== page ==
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From: <GSLevy.domain.name.hidden>

Date: Thu, 13 May 1999 00:00:26 EDT

In a message dated 99-05-12 07:45:08 EDT, Gilles Henri wrote:

<<

May be but how do you justify to take a geometrical average? And what if

you assume m and m^2 in the boxes instead of m and 2m?

I think the problem is that m is not restricted and can take any value from

zero to infinity (even with discrete values). So actually the probability

of finding any particular value of m is strictly zero, which does not make

sense from the beginning. >>

and Jacques Mallah wrote

<< If you want to assume that m was initially drawn from a

distribution that is uniform for log m on (-00,00), so far so good. But

that's completely different from what you did above with the geometric

average.

Suppose you make that assumption. Then the value of m will most

likely be either extremely small or extremely large. That's the source of

the apparent paradox: 1.25 x = x is OK if x = 0 or x=00. >>

Gilles and Jacques, we are going in opposite direction in our reasoning and

this is the reason we don't meet. You are using conventional logic, and I am

using anthropic logic.

Assumption 1)

I start out by assuming that m is what it is, however improbable it is From

an outside observer, the probability that m is what it is approaches zero. In

fact the range of choice for m is the whole set of real numbers.However,

this is the m that we observe. (ANTHROPY) and, given this m, the probability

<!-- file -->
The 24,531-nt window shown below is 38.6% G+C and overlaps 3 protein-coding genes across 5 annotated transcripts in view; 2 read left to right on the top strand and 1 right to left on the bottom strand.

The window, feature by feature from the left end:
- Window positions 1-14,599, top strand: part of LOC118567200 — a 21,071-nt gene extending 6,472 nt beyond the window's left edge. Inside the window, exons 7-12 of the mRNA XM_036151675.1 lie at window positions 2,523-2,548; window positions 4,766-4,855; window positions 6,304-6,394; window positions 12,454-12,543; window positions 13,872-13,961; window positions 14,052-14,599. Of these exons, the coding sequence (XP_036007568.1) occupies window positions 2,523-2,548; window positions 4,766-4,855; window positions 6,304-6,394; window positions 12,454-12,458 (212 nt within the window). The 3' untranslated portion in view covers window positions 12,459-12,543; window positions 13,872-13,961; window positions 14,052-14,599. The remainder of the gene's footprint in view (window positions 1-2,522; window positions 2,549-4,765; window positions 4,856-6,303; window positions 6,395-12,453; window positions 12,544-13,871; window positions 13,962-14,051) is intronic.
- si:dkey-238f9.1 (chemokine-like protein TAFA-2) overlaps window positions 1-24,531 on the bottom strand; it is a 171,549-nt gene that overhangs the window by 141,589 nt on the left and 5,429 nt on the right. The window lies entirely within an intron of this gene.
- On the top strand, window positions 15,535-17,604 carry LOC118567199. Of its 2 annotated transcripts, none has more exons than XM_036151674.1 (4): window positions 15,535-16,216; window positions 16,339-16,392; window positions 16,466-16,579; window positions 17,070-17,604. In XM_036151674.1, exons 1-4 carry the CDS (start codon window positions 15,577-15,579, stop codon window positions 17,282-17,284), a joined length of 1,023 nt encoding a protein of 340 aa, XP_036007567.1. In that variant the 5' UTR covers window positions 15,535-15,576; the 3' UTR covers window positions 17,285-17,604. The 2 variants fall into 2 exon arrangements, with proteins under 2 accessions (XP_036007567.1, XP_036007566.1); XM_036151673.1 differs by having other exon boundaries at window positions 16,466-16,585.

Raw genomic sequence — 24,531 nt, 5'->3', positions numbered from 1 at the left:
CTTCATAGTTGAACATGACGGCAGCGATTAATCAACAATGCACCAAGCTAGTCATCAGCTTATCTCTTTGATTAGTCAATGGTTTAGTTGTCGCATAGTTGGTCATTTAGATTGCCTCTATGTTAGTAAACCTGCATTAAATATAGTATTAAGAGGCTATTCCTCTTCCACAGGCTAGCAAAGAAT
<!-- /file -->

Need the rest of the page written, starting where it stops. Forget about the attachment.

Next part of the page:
of me seeing this particular m is one.

Assumption 2)

It is common sense that it does not make any sense to switch. (I am willing

to play some money gambling games with you if you disagree on this one). The

expected value of the money in the other box is m. Because of the PERFECT

SYMMETRY of the situation, there is NO REASON for the expected value in the

other box to be other than m. Lack of causes for the boxes to be different

translates into perfect symmetry and the equivalence in the expected value

between the two boxes. The laws of physics are the same in all reference

systems (after choosing box A or after choosing box B)

Conclusion: The distribution of m depends on the problem and must be such

that the expected value for the other box is equal to m. For the problem

0.5m and 2m the distribution MAY BE logarithmic (sufficient condition) but

there may be other distributions. For the problem sqrt(m) and m**2, the

distribution is such that

fn( sqrt(m)) + fn( m**2) = m. I am too lazy to work out all the possible

functions that fn could be.

In other words the problem itself defines the distribution.

<< In any case it is easily proved that it's false, since if you were

immortal you would expect to be very old.>>

It all depends how you measure my age. In fact, my lifeline extends

uninterrupted probably four billions years (or possibly more), since it first

appeared on earth, and we may even be cousins. And by the way, your lifeline

also extends that much. Joyeux Anniversaire! Happy Birthday! :-)

George

Received on Wed May 12 1999 - 21:02:48 PDT